I’m participating in a project that is the first public offering of the newly formed Poetry Coalition—twenty-two organizations dedicated to working together to promote the value poets bring to our culture and communities, as well as the important contributions poetry makes in the lives of people of all ages and backgrounds.
Here are my three poems that I’ve sent out as postcards to fellow Kundiman writers:
After looking at a glittery postcard of Waikiki
But what we don’t see
Are the workers
One of my best friends
She makes aunties
Out of housekeepers
And uncles out of
Of early morning
But we know
The workers are there.
Their jobs, they’re told,
Are to make it look like
On a Postcard is A View From The Sears Tower in Chicago
I think I’ve got the AWP blues. I was nervous about attending without any of the folks I usually attend with, and I was really anxious about being alone most of the time. The universe has a way of reminding me who I am, where I’m from, and where I’m going. And I’m going to keep pushing. My fears dissipated as I saw how folks made time and space for me. As I made time and space for them. As I set boundaries for myself, and accomplished goals, and did a lot of work, even during the conference.
Here are the writing projects that I’m working on at the moment.
I have a chapbook coming out from Mondo Bummer. It should be out by late Spring. More on that later on.
My second book Like a Solid to a Shadow will be coming out from Timeless, Infinite Light by Fall 2017.
I’m sending around and submitting my non-fiction manuscript, which is a collection of essays I’ve published in the past couple of years in various online spaces. It’s called Let Me See You See Me Back, and it’s been rejected maybe three times already? Hoping for more rejections and an eventual home soon.
I’ll be working on my fiction manuscript, which was my graduate school thesis and now shelved novel, Where Did You Get All Those English From? It hella needs to be revised. I’ll also be looking up and researching agents and their wish lists and whatever that looks like. I don’t know the fiction game, but I’m ’bout to find out.
I am also working on a new poetry manuscript, but I’m taking my time with it. It doesn’t have or require the same political urgency that microchips for millions or Like a Solid to a Shadow did. This book, I’m hoping, will be titled Powerhouse. It’s about skin and the ways in which women of color learn about the world. That’s all I’ll say for now.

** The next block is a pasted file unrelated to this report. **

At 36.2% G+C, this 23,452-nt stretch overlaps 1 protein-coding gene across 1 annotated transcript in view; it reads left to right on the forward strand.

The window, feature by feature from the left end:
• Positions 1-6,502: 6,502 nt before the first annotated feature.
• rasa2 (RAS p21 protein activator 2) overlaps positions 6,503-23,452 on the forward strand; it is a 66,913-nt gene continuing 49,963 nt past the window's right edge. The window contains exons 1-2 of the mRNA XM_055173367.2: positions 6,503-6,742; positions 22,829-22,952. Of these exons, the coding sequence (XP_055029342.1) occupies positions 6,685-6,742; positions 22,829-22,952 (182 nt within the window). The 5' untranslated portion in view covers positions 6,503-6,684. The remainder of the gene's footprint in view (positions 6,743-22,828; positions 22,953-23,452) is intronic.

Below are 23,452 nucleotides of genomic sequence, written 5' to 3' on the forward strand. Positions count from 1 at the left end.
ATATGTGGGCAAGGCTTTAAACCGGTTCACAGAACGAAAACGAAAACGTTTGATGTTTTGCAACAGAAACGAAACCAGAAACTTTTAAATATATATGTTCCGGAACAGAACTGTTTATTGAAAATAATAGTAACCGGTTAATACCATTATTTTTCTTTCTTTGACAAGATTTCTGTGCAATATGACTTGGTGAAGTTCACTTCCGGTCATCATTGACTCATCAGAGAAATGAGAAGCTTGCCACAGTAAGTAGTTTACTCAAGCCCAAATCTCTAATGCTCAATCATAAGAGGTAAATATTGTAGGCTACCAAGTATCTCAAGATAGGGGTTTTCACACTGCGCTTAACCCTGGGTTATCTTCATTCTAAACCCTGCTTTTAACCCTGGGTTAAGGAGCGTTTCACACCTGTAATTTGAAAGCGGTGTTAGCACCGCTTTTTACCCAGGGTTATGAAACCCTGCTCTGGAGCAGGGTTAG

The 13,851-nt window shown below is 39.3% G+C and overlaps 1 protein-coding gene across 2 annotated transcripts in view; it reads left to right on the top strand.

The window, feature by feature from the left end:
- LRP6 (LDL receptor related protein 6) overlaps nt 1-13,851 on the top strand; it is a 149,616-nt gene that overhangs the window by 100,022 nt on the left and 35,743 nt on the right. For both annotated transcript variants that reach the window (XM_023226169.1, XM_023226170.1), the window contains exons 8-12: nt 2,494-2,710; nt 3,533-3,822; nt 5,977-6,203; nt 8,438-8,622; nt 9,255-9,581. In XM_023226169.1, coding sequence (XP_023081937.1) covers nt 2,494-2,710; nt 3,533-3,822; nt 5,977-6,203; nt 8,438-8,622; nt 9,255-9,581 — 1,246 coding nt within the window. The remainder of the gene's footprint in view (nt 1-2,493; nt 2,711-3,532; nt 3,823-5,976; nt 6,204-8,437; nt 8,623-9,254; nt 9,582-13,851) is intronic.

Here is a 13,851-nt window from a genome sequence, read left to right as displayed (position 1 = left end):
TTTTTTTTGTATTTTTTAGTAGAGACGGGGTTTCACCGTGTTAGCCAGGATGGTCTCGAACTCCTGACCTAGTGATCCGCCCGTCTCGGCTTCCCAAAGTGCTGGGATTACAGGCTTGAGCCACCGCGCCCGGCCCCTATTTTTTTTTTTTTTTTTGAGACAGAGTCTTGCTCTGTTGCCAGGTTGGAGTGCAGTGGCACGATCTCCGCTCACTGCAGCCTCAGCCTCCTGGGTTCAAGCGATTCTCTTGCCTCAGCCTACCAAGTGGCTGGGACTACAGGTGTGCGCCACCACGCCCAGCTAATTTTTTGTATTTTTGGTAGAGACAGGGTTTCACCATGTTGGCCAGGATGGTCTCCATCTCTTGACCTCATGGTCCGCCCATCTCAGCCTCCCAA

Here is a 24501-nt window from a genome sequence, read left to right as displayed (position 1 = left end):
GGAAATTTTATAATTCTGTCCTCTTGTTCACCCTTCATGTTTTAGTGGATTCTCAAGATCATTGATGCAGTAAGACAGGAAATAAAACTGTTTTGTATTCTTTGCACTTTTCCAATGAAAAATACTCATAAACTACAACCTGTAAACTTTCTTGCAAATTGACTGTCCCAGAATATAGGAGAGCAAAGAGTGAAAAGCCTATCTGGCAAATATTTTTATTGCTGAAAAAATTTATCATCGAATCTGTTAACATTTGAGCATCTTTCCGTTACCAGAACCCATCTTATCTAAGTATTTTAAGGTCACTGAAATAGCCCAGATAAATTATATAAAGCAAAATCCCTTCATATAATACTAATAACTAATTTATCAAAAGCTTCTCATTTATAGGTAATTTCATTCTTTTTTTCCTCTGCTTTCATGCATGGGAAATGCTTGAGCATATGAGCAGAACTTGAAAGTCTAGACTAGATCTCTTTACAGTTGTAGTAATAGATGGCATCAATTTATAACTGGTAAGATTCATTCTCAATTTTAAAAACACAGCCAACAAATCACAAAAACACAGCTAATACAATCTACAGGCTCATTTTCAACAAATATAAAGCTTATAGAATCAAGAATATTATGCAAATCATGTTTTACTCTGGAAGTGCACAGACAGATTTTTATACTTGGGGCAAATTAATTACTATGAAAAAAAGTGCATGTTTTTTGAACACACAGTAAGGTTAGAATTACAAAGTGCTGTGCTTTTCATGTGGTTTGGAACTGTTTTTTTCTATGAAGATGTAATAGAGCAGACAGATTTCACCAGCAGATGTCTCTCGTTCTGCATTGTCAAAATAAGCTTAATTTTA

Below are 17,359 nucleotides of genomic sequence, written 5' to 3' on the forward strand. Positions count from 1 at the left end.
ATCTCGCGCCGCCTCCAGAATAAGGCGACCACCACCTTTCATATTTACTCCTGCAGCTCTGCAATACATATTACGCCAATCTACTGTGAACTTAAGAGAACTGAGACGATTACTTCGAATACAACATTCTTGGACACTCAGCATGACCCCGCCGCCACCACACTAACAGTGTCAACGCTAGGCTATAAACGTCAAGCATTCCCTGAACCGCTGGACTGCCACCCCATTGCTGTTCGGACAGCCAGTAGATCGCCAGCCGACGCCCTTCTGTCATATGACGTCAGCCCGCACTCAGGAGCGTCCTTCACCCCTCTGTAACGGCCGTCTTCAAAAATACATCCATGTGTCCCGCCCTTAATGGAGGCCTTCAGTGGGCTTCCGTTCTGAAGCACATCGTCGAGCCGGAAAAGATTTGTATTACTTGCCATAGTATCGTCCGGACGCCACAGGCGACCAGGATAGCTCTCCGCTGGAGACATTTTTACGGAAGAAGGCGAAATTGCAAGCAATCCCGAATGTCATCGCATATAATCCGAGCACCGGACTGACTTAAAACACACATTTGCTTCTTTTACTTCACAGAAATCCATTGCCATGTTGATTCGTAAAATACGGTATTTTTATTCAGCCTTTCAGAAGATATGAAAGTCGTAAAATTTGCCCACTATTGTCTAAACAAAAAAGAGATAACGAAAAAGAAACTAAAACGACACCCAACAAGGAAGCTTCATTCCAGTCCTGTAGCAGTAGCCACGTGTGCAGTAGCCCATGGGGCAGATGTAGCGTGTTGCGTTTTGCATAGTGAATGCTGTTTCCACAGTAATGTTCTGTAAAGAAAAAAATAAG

I think I’m too grown to let my anger get the most of me. I don’t think my anger makes me productive in the moment, but I know it exists within me. I’ve become better at measure cupping my rage.
I can’t act like the current presidency is not a sham, is not fascist, is nothing short of white supremacy.
Today, in class, a student brought up the idea of home as a force. As in, it’s where we are pulled when we have nowhere else to go, it’s where we are safe. Home as a life force. But also, home as in, being forced to be there. We talked about the experiences of immigrants, refugees, and others who make home on the move.
We can’t want more for other people. They have to want it for themselves.
I’m narrowly focused on setting up my future self. I assume she is there.
She said, “Home is where the heart is, right?”
What if home is where the body is?
A student taught me that all of our notes and words might be annotations. What if everything we write is an annotation, is from the margin, is the piece from the rhyme book?
Our homes could be forced right out of us.
I don’t cry out of nowhere. I usually know why.
I too often tell myself that I’m not producing the work I should be writing. That it doesn’t sound like me. That it doesn’t hit the way I need it to.
My second book is coming out this year.
I spend a lot of time listening. It’s good work, but it’s draining. There’s no easy pulling away, plugging up, or closing of my limbs in hearing sounds and voices. Hearing is the kind of sense where, like, you are made to feel like you have to gather all of you to get away from something.
Force is violating. The fibers of our homes get forced apart by policy. By people. By presidents.
I just really think the world finds slick, covert ways to tell me that it doesn’t give a fuck about Filipina girls. Tell me I’m wrong.
We are forced out of our homes.
Too often I wake up with balloons inside my chest. With cranes in my sky. These metal clouds.
A student told me that she came back to my class because she needed to follow her dreams. I let her in. She left.
When my first book came out, I felt like I was giving birth alone.